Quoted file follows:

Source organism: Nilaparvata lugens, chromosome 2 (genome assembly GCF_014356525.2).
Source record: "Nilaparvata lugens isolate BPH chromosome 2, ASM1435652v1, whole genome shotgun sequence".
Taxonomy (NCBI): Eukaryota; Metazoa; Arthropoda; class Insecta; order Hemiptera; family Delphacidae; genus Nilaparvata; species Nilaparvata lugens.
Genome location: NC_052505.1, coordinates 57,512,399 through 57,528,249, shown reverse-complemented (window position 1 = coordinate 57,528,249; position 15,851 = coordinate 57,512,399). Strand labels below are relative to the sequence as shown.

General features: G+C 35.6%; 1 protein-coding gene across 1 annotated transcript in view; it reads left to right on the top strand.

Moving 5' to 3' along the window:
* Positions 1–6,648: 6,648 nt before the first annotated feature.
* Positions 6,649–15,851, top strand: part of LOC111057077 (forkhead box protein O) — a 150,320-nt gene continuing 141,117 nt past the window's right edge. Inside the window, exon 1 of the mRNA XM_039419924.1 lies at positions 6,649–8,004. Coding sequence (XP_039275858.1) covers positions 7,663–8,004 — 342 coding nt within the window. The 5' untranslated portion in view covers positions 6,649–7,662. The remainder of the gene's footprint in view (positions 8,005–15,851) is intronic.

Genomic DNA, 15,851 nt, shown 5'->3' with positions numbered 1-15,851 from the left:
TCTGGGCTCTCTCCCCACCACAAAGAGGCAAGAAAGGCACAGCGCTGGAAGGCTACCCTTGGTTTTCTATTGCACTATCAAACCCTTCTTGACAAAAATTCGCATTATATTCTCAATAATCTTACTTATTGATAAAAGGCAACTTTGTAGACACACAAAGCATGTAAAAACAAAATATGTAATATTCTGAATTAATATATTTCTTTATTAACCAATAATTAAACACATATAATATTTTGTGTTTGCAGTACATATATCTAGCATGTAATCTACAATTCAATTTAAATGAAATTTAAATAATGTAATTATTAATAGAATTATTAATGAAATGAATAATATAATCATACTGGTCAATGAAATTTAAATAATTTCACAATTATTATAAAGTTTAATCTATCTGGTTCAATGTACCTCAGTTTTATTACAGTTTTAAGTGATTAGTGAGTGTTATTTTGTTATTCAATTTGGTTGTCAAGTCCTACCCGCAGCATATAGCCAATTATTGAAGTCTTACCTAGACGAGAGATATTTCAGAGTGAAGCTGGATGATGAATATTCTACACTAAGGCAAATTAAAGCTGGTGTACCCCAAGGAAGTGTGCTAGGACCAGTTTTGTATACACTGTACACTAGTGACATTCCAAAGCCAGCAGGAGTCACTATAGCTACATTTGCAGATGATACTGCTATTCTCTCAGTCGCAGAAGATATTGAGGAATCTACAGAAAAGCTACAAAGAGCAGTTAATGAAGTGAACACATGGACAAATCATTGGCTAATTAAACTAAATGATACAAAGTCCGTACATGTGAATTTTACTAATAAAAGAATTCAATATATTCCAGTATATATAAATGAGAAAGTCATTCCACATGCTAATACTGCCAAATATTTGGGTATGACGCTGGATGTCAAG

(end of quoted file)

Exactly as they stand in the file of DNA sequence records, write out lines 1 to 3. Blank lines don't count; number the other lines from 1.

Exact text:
Source organism: Nilaparvata lugens, chromosome 2 (genome assembly GCF_014356525.2).
Source record: "Nilaparvata lugens isolate BPH chromosome 2, ASM1435652v1, whole genome shotgun sequence".
Taxonomy (NCBI): Eukaryota; Metazoa; Arthropoda; class Insecta; order Hemiptera; family Delphacidae; genus Nilaparvata; species Nilaparvata lugens.